Running concurrently with the planning process, another team developed the workflow process for data extraction. The workflow process was quick, efficient, and software agnostic. Within two weeks of receiving the initial set of data, this team developed and tested the workflow with the processing team before full production began. The workflow relied on good communication from data acquisition to delivery. A master calendar communicated to all team members the deadlines and individual workloads. Project milestones scoped deadlines that were based on the strengths and weaknesses of each team member. Many large capacity harddrives safeguarded the raw files, made backup copies, distributed the data, and maintained knowledge of where the data was stored. Each data extractor team member was trained on all software programs used to ensure that progress would continue even when someone was away from the project. This dynamic arrangement enabled the team to provide quality assurance and control by checking all of the work. From August to September 2014, the Caltrans MTLS, along with coordination from CHP, scanned and collected the data throughout the San Francisco Bay Area. The Caltrans MTLS consists of a Trimble MX-8 with two VQ-450 laser scanners by Riegl, seven digital cameras with a five megapixel resolution, IMU POS LV 520 by Applanix, and two BD982 GPS receivers by Trimble. All work was performed during daylight hours to ensure that the signs were visible and legible. Caltrans and CHP coordinated the timing to ensure that the data collected would be free of noise and would not require additional work during the extraction process.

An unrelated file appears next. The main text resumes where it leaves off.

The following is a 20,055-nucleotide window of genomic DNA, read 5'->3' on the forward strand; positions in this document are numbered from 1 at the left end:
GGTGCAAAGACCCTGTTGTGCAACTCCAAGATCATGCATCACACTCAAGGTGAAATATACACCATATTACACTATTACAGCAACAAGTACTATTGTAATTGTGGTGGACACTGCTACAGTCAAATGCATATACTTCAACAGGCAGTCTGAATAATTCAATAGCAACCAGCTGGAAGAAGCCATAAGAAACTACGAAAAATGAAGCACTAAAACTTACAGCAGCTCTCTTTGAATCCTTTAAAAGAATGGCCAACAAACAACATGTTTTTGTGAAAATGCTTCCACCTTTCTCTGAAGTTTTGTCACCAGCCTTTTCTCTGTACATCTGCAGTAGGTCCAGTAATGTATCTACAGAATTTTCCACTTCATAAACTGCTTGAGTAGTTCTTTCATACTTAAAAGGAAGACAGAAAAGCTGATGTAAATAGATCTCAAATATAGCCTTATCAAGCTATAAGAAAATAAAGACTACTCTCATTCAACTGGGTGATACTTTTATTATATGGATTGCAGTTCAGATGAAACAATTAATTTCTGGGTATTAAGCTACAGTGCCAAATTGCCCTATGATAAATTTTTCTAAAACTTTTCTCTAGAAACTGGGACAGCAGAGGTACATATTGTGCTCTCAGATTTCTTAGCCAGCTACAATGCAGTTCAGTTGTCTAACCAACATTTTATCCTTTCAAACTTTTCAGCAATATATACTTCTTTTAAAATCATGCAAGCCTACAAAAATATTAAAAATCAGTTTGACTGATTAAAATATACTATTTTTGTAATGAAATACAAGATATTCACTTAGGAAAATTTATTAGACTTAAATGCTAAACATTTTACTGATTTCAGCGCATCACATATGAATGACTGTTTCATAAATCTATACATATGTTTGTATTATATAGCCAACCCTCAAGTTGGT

This project also emphasized that using LiDAR, and MTLS specifically, to gather survey data makes the surveying process safer and more time efficient for the surveyor.

Simultaneously, the teams collected and processed data. Data flowed to the processing team on the first day of scanning. Before the data could be mined for the overhead signs, the data needed to be processed. After post-processing, data extraction began and the workflow was put into action. The final step of the workflow was the delivery of a quality product where the images and dimensioning were visible to the GIS group and stakeholders. As routes were being delivered by point cloud images, the sponsor, Caltrans Traffic Operations, provided immediate positive feedback, stating that the LiDAR technology was "breaking new grounds on delivering projects."

When the project was finally prepared for delivery, the data was presented in a web-based GIS map format. The overhead sign data had a viewer which allowed the customer to visually see which signs had data ready for consumption, which also built upon information already archived. The web-based map [see Sidebar] showed the current inventory of overhead signs in green, or yellow which indicated that data was available for that particular sign. The website mapping application provided information on the sign identification, structure type, clearance, total frame width, county, route, and post mile, along with an image of the sign and its dimensions on the photograph. Customers could click on the photograph to bring up a larger .pdf version of the sign for viewing.